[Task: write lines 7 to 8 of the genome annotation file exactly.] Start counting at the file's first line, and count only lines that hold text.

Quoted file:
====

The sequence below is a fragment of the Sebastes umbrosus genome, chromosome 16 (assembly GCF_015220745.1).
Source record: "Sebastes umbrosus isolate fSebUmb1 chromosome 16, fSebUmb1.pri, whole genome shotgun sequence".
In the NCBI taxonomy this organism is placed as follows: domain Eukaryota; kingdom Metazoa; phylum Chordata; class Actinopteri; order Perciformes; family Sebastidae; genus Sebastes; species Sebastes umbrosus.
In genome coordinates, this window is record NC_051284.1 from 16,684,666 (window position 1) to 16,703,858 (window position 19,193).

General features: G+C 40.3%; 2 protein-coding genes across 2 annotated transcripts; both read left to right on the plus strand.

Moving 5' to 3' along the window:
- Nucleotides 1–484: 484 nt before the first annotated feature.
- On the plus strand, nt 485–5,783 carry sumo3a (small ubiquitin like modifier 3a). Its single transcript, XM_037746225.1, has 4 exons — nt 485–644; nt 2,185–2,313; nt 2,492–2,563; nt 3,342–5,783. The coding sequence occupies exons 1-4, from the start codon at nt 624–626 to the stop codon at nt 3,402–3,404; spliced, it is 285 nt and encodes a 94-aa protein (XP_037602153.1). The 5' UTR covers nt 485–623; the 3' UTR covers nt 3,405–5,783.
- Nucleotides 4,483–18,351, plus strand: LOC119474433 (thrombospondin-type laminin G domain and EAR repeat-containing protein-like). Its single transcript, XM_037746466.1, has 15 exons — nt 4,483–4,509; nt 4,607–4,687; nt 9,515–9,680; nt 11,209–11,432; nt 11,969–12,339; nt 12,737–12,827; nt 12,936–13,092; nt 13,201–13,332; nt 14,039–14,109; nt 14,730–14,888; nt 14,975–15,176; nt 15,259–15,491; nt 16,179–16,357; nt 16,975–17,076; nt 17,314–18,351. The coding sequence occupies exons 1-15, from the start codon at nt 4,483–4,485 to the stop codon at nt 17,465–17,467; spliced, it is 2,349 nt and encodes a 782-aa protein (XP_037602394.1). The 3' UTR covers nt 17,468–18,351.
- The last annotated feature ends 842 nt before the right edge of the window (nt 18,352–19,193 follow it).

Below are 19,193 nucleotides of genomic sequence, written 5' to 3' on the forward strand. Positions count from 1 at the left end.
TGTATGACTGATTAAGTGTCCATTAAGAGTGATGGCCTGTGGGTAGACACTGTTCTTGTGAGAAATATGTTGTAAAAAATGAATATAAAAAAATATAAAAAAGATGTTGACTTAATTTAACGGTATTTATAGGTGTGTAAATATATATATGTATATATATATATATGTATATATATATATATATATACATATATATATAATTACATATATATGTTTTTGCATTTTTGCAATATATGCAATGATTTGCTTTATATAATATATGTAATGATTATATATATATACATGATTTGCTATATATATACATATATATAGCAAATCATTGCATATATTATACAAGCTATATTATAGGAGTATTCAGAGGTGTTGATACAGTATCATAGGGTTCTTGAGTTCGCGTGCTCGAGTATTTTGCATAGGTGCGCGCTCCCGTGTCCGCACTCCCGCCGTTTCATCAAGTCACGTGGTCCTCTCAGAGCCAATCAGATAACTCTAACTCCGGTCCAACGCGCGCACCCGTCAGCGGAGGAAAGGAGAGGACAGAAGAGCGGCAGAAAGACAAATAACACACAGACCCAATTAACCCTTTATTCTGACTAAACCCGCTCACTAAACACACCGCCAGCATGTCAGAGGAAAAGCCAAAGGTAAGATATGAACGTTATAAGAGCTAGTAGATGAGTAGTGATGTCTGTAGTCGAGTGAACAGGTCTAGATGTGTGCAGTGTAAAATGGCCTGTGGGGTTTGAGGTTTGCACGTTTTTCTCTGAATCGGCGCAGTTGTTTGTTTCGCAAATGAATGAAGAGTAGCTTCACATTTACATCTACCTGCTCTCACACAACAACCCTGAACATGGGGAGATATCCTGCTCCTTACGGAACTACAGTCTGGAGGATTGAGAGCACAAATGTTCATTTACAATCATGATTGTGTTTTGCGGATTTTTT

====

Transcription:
- Nucleotides 1–484: 484 nt before the first annotated feature.
- On the plus strand, nt 485–5,783 carry sumo3a (small ubiquitin like modifier 3a). Its single transcript, XM_037746225.1, has 4 exons — nt 485–644; nt 2,185–2,313; nt 2,492–2,563; nt 3,342–5,783. The coding sequence occupies exons 1-4, from the start codon at nt 624–626 to the stop codon at nt 3,402–3,404; spliced, it is 285 nt and encodes a 94-aa protein (XP_037602153.1). The 5' UTR covers nt 485–623; the 3' UTR covers nt 3,405–5,783.